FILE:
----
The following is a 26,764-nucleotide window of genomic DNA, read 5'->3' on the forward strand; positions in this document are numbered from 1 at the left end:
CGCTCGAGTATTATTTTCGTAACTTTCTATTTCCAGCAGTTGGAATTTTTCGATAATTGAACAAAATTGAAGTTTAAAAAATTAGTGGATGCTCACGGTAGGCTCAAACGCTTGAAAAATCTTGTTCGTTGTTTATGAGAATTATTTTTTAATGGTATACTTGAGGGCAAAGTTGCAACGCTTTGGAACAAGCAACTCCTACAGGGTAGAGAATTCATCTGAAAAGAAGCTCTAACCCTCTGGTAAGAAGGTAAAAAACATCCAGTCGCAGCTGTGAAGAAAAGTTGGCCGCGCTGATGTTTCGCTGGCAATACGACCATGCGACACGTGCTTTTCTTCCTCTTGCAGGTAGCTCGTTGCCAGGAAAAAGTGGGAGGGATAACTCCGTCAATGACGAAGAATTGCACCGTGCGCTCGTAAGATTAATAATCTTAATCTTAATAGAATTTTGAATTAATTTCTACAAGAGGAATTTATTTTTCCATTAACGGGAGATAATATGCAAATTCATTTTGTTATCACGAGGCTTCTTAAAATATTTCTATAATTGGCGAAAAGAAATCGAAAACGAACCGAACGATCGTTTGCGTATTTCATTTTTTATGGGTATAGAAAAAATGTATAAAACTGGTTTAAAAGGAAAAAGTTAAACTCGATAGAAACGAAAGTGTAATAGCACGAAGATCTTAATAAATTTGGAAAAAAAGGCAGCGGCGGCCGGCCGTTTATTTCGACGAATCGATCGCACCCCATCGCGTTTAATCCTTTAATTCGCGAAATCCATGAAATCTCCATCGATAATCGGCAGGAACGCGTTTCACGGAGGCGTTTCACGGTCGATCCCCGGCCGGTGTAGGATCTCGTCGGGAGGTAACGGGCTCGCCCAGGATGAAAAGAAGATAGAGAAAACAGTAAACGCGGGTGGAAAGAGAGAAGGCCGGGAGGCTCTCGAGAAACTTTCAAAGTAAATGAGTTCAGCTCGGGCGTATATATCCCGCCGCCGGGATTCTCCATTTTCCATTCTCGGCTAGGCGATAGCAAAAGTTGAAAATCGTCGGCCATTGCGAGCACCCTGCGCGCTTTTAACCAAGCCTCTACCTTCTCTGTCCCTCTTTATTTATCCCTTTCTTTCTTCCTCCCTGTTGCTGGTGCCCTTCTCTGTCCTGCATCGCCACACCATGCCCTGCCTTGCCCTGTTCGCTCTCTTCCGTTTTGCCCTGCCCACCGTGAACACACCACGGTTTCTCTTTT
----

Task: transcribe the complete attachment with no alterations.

The following is a 26,764-nucleotide window of genomic DNA, read 5'->3' on the forward strand; positions in this document are numbered from 1 at the left end:
CGCTCGAGTATTATTTTCGTAACTTTCTATTTCCAGCAGTTGGAATTTTTCGATAATTGAACAAAATTGAAGTTTAAAAAATTAGTGGATGCTCACGGTAGGCTCAAACGCTTGAAAAATCTTGTTCGTTGTTTATGAGAATTATTTTTTAATGGTATACTTGAGGGCAAAGTTGCAACGCTTTGGAACAAGCAACTCCTACAGGGTAGAGAATTCATCTGAAAAGAAGCTCTAACCCTCTGGTAAGAAGGTAAAAAACATCCAGTCGCAGCTGTGAAGAAAAGTTGGCCGCGCTGATGTTTCGCTGGCAATACGACCATGCGACACGTGCTTTTCTTCCTCTTGCAGGTAGCTCGTTGCCAGGAAAAAGTGGGAGGGATAACTCCGTCAATGACGAAGAATTGCACCGTGCGCTCGTAAGATTAATAATCTTAATCTTAATAGAATTTTGAATTAATTTCTACAAGAGGAATTTATTTTTCCATTAACGGGAGATAATATGCAAATTCATTTTGTTATCACGAGGCTTCTTAAAATATTTCTATAATTGGCGAAAAGAAATCGAAAACGAACCGAACGATCGTTTGCGTATTTCATTTTTTATGGGTATAGAAAAAATGTATAAAACTGGTTTAAAAGGAAAAAGTTAAACTCGATAGAAACGAAAGTGTAATAGCACGAAGATCTTAATAAATTTGGAAAAAAAGGCAGCGGCGGCCGGCCGTTTATTTCGACGAATCGATCGCACCCCATCGCGTTTAATCCTTTAATTCGCGAAATCCATGAAATCTCCATCGATAATCGGCAGGAACGCGTTTCACGGAGGCGTTTCACGGTCGATCCCCGGCCGGTGTAGGATCTCGTCGGGAGGTAACGGGCTCGCCCAGGATGAAAAGAAGATAGAGAAAACAGTAAACGCGGGTGGAAAGAGAGAAGGCCGGGAGGCTCTCGAGAAACTTTCAAAGTAAATGAGTTCAGCTCGGGCGTATATATCCCGCCGCCGGGATTCTCCATTTTCCATTCTCGGCTAGGCGATAGCAAAAGTTGAAAATCGTCGGCCATTGCGAGCACCCTGCGCGCTTTTAACCAAGCCTCTACCTTCTCTGTCCCTCTTTATTTATCCCTTTCTTTCTTCCTCCCTGTTGCTGGTGCCCTTCTCTGTCCTGCATCGCCACACCATGCCCTGCCTTGCCCTGTTCGCTCTCTTCCGTTTTGCCCTGCCCACCGTGAACACACCACGGTTTCTCTTTT